Tuesday, January 18, 2011


As a music therapist, I often hear the word "talent" in a phrase such as "I don't have any musical talent". That can be a self-fulfilling prophecy, but my position is that it needn't be. For one thing, my view is that there is no unitary "musical talent". Some people have a great feel for rhythm, others for intonation, others for harmony and feeling chord changes, others for performing for audiences, and on and on. Truly gifted people have an abundance of a lot of those talents, but regular folks often have some measure of some of them as well.

Also, a crucial component of success at music making is the motivation to work at it enough to fully engage in the process and to experience the positive benefits it can bring, creating a virtuous circle of progress. I have from time to time encountered people with wonderful technique, but who have given up music because it no longer interests them because they feel no reward in pursuing music. They have various musical talents, but not the talent of connecting music making to their personal enjoyment and sense of fulfillment.

This article from the BBC seems to lend some support to this view. It's a discussion of how the new research into genetics indicates nurture has a lot to do with nature, i.e. just because you have a particular genes doesn't automatically mean you have that trait.

. . . genes interact with their surroundings, getting turned on and off all the time. In effect, the same genes have different effects depending on who they are talking to. . . 

. . .[A trait] emerges only from the interaction of gene and environment." This means that everything about us - our personalities, our intelligence, our abilities - are actually determined by the lives we lead. The very notion of "innate" no longer holds together. . .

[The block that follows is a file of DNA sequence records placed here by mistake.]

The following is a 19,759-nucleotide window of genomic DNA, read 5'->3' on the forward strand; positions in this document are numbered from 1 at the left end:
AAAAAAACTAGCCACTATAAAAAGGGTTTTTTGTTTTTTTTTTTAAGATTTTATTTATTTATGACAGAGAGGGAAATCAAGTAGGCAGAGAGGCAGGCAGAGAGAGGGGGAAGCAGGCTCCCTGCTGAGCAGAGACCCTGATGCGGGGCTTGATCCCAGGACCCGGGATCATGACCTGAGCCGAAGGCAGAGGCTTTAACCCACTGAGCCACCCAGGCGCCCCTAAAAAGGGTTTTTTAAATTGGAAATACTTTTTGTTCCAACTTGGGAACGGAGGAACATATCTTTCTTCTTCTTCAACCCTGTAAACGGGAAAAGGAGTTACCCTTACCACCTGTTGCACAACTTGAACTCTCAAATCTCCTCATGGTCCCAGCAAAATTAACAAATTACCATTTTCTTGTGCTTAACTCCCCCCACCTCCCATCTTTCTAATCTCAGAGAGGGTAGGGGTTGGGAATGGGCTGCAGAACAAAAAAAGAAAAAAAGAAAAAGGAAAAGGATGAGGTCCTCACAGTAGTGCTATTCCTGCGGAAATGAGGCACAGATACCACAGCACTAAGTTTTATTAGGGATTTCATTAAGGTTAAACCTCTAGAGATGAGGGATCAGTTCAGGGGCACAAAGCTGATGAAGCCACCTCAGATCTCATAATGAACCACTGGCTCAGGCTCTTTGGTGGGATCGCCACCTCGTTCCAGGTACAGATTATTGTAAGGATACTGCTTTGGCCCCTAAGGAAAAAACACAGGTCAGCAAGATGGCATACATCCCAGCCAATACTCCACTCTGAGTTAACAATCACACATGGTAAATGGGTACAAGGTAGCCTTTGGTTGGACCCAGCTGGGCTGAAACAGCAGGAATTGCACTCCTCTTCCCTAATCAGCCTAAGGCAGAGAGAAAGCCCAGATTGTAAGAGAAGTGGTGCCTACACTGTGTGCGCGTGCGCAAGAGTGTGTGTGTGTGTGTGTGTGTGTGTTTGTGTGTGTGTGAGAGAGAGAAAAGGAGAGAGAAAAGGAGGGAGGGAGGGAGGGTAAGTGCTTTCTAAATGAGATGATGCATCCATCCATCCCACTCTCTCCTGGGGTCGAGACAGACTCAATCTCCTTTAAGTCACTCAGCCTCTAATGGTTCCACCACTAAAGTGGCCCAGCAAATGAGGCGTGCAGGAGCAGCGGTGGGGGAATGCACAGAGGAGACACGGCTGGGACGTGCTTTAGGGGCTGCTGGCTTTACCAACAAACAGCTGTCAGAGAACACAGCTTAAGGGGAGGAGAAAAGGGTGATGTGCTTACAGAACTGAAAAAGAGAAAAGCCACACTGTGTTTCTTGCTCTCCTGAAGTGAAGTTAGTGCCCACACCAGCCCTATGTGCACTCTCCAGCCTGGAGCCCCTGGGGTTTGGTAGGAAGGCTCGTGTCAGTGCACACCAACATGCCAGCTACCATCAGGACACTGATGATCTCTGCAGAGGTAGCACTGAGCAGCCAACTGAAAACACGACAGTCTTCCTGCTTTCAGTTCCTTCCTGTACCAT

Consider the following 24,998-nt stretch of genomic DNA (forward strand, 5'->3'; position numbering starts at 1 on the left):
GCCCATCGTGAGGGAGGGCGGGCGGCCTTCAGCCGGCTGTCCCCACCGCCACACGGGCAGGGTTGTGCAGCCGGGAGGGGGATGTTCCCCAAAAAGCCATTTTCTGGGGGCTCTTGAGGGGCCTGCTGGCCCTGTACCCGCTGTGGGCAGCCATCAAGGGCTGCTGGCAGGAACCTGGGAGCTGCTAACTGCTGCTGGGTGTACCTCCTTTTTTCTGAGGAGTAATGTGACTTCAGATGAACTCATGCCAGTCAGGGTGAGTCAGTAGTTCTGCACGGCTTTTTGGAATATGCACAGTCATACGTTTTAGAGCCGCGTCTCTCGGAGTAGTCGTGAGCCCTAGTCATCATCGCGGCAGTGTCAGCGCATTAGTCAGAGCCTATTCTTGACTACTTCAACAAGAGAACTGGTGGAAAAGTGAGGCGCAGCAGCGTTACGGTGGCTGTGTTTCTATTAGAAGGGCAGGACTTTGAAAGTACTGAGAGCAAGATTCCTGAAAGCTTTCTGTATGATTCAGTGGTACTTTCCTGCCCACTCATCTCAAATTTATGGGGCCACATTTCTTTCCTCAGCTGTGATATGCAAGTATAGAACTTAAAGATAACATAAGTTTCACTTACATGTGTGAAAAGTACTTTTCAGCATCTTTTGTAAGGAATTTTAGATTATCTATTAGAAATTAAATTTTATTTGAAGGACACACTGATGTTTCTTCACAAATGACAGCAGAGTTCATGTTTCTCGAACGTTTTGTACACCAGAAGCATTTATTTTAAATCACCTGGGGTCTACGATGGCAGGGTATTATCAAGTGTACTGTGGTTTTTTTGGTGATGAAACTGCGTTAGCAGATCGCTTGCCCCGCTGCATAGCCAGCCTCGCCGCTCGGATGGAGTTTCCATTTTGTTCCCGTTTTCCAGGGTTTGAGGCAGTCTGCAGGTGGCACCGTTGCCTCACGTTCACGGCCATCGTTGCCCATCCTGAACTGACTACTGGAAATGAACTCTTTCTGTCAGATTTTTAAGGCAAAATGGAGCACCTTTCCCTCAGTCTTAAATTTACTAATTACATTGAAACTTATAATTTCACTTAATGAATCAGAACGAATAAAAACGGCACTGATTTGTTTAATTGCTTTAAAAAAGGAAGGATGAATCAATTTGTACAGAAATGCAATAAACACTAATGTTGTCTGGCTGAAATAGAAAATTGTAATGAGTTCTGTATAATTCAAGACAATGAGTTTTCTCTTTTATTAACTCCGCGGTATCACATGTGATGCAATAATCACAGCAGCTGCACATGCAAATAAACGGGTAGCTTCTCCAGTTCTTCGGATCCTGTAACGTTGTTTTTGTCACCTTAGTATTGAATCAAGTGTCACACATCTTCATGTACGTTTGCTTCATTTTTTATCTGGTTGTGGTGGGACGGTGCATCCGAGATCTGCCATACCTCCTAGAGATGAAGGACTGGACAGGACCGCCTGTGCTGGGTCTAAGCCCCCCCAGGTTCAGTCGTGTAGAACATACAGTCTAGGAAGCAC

. . ."Like a jukebox, the individual has the potential to play a number of different developmental tunes. The particular developmental tune it does play is selected by [the environment] in which the individual is growing up.". . . 

. . ."High academic achievers are not necessarily born 'smarter' than others," they write in their book Talented Teenagers, "but work harder and develop more self-discipline.". . . 

. . .Most profoundly, Carol Dweck from Stanford University in the US, has demonstrated that students who understand intelligence is malleable rather than fixed are much more intellectually ambitious and successful. . . 

. . . Bit by bit, they're gathering a better and better understanding of how different attitudes, teaching styles and precise types of practice and exercise push people along very different pathways. . . .

All of this has great bearing on the discussion of "natural" in this post and those posts on other blogs that are linked. It also bears on the feelings discussed in this post on educators' often brusque elimination from their programs of people wishing to make music. 

I've seen in other discussions of the new genetics, though, that environment (nurture) can only affect genetic predisposition (nature) at the margins. It will take a while for all this to get sorted out, but in the meantime I hope to give regular folks some good tools for developing their music making abilities so as to enjoy all the benefits that can flow from successfully making music.


  1. Of course, talent might be a factor, but not the kind of talent most people think about in this sort of context. The talent might be for concentration, single-mindedness and perseverance. And the activity to which that talent gets applied is largely irrelevant.